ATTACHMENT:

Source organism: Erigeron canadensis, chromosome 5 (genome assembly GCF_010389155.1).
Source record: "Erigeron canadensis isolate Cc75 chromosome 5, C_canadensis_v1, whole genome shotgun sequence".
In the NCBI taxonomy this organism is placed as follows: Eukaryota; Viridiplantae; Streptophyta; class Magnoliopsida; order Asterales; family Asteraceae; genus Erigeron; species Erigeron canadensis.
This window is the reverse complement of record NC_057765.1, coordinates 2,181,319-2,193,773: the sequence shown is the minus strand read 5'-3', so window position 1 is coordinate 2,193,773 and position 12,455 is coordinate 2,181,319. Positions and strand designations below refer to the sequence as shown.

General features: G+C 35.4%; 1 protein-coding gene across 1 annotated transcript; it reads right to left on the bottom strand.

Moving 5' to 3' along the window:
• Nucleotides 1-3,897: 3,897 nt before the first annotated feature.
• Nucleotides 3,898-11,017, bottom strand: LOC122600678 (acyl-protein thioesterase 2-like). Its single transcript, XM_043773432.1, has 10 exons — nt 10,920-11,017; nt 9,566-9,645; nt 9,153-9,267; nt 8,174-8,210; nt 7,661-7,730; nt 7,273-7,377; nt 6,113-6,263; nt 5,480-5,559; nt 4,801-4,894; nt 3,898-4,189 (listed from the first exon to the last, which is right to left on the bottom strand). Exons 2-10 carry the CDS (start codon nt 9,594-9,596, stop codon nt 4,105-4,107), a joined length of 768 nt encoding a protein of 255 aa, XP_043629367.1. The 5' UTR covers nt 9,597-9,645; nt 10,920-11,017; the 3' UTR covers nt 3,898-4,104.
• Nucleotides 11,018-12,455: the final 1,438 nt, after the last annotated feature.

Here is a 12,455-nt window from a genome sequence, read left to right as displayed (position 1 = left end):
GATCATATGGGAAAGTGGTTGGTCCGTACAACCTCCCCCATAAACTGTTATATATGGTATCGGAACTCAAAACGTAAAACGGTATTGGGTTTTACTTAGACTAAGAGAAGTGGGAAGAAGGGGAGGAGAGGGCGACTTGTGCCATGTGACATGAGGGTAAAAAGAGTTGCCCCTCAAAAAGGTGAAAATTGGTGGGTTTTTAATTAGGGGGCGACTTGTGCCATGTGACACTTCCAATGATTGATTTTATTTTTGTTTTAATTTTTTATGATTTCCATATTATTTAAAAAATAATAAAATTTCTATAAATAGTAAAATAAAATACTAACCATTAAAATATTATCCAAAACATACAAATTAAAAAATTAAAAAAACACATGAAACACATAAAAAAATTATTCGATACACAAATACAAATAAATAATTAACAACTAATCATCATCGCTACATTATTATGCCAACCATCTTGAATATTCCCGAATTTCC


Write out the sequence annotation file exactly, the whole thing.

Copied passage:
Source organism: Erigeron canadensis, chromosome 5 (genome assembly GCF_010389155.1).
Source record: "Erigeron canadensis isolate Cc75 chromosome 5, C_canadensis_v1, whole genome shotgun sequence".
In the NCBI taxonomy this organism is placed as follows: Eukaryota; Viridiplantae; Streptophyta; class Magnoliopsida; order Asterales; family Asteraceae; genus Erigeron; species Erigeron canadensis.
This window is the reverse complement of record NC_057765.1, coordinates 2,181,319-2,193,773: the sequence shown is the minus strand read 5'-3', so window position 1 is coordinate 2,193,773 and position 12,455 is coordinate 2,181,319. Positions and strand designations below refer to the sequence as shown.

General features: G+C 35.4%; 1 protein-coding gene across 1 annotated transcript; it reads right to left on the bottom strand.

Moving 5' to 3' along the window:
• Nucleotides 1-3,897: 3,897 nt before the first annotated feature.
• Nucleotides 3,898-11,017, bottom strand: LOC122600678 (acyl-protein thioesterase 2-like). Its single transcript, XM_043773432.1, has 10 exons — nt 10,920-11,017; nt 9,566-9,645; nt 9,153-9,267; nt 8,174-8,210; nt 7,661-7,730; nt 7,273-7,377; nt 6,113-6,263; nt 5,480-5,559; nt 4,801-4,894; nt 3,898-4,189 (listed from the first exon to the last, which is right to left on the bottom strand). Exons 2-10 carry the CDS (start codon nt 9,594-9,596, stop codon nt 4,105-4,107), a joined length of 768 nt encoding a protein of 255 aa, XP_043629367.1. The 5' UTR covers nt 9,597-9,645; nt 10,920-11,017; the 3' UTR covers nt 3,898-4,104.
• Nucleotides 11,018-12,455: the final 1,438 nt, after the last annotated feature.

Here is a 12,455-nt window from a genome sequence, read left to right as displayed (position 1 = left end):
GATCATATGGGAAAGTGGTTGGTCCGTACAACCTCCCCCATAAACTGTTATATATGGTATCGGAACTCAAAACGTAAAACGGTATTGGGTTTTACTTAGACTAAGAGAAGTGGGAAGAAGGGGAGGAGAGGGCGACTTGTGCCATGTGACATGAGGGTAAAAAGAGTTGCCCCTCAAAAAGGTGAAAATTGGTGGGTTTTTAATTAGGGGGCGACTTGTGCCATGTGACACTTCCAATGATTGATTTTATTTTTGTTTTAATTTTTTATGATTTCCATATTATTTAAAAAATAATAAAATTTCTATAAATAGTAAAATAAAATACTAACCATTAAAATATTATCCAAAACATACAAATTAAAAAATTAAAAAAACACATGAAACACATAAAAAAATTATTCGATACACAAATACAAATAAATAATTAACAACTAATCATCATCGCTACATTATTATGCCAACCATCTTGAATATTCCCGAATTTCC